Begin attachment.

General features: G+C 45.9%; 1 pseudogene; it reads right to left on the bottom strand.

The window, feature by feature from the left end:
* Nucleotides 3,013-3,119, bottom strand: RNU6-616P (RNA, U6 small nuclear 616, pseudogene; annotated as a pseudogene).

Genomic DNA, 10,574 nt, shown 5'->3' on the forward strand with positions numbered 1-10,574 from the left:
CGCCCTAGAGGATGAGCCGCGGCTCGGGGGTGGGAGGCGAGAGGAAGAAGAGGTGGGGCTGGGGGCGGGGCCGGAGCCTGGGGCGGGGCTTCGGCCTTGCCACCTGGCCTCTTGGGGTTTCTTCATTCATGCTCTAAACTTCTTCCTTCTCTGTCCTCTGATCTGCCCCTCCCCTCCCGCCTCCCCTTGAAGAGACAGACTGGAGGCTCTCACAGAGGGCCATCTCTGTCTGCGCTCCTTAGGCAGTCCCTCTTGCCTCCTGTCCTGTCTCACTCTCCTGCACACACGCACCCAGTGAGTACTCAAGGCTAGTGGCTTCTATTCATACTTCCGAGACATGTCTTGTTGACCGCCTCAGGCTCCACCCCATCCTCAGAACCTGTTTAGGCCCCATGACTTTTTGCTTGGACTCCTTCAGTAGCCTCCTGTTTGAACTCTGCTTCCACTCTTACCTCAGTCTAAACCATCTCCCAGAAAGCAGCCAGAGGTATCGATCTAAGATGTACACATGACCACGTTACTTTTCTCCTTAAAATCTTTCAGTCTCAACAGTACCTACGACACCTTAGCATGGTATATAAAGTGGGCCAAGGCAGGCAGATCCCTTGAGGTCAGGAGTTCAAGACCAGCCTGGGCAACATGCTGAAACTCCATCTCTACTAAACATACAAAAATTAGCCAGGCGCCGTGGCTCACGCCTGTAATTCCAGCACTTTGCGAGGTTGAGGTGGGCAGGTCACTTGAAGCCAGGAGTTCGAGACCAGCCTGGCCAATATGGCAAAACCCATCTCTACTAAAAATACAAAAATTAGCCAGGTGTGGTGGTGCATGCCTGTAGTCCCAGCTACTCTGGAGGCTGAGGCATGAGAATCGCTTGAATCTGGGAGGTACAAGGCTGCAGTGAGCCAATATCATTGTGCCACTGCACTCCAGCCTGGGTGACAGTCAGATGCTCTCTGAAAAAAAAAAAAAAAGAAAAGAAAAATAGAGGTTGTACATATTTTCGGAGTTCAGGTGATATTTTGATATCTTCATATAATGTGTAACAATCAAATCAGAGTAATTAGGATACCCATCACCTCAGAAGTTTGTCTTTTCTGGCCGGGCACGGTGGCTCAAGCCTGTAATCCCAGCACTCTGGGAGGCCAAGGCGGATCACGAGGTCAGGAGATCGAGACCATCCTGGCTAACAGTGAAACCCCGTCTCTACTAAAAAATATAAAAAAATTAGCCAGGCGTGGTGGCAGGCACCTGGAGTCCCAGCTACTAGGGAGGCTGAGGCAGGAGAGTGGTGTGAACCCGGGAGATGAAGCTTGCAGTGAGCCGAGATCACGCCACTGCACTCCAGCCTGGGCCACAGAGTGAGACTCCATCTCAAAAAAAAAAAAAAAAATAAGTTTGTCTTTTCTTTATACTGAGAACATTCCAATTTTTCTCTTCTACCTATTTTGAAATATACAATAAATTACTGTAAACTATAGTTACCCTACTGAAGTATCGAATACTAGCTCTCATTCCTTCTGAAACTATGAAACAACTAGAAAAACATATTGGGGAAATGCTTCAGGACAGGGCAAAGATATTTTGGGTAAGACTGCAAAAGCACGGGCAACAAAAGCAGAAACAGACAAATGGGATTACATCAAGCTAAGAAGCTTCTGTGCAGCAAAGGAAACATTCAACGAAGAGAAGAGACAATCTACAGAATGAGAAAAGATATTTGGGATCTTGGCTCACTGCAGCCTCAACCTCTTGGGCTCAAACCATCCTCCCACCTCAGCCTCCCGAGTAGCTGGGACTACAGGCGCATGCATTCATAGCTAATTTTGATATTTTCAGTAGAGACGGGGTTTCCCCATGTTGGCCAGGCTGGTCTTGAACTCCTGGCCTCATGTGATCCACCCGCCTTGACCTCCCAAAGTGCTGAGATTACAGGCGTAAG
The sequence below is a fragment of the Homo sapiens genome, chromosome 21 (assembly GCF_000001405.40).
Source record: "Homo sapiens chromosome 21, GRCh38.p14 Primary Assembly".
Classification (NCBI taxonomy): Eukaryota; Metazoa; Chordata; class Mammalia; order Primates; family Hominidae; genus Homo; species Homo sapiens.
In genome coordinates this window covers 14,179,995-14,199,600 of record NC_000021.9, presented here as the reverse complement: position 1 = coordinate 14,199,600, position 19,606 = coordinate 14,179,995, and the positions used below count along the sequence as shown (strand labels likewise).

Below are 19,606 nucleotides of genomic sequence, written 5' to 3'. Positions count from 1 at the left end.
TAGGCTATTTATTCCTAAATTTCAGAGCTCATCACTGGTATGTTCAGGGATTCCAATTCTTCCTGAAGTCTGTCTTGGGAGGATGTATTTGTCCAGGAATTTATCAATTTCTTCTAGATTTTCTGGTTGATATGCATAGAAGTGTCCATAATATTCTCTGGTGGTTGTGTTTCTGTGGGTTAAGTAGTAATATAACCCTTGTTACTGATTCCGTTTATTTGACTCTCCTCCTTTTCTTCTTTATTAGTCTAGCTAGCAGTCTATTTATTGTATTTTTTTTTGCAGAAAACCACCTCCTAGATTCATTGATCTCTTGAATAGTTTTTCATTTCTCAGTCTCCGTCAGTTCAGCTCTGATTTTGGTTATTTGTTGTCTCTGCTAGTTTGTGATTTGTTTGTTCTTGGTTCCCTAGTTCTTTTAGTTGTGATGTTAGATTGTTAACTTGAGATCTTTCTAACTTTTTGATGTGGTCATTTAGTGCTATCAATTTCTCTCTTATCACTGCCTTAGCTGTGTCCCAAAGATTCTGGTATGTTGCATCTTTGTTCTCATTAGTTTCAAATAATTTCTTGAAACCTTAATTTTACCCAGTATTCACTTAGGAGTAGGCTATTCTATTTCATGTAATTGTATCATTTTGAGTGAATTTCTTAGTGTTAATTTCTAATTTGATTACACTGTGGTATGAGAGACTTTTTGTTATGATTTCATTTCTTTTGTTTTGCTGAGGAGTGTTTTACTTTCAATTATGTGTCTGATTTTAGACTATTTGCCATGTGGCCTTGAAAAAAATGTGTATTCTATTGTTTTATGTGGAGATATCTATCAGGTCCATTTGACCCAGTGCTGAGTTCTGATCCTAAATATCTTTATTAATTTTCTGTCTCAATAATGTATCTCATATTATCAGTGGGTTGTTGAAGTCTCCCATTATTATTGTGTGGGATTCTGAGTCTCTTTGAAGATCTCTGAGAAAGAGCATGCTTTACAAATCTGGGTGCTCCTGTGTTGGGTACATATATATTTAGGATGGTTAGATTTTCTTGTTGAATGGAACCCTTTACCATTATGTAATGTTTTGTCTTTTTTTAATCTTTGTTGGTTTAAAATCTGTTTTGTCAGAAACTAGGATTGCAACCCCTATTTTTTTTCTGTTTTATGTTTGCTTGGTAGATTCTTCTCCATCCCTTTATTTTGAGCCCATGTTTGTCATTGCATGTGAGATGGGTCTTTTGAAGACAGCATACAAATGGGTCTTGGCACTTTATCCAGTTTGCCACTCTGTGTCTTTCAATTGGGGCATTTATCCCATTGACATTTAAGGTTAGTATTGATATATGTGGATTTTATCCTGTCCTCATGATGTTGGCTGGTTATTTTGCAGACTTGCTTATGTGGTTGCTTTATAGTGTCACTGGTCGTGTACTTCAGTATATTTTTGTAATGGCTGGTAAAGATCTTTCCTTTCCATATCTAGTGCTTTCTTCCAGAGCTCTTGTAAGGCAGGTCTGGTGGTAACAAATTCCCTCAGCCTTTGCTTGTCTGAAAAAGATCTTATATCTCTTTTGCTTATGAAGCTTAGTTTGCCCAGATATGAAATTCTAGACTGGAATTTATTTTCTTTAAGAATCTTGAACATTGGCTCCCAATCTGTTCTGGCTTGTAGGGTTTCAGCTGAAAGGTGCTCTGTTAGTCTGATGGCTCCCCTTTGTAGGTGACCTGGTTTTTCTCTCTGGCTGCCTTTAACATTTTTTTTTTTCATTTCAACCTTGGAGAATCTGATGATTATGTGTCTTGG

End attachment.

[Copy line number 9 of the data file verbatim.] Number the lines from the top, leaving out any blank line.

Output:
In genome coordinates this window covers 14,179,995-14,199,600 of record NC_000021.9, presented here as the reverse complement: position 1 = coordinate 14,199,600, position 19,606 = coordinate 14,179,995, and the positions used below count along the sequence as shown (strand labels likewise).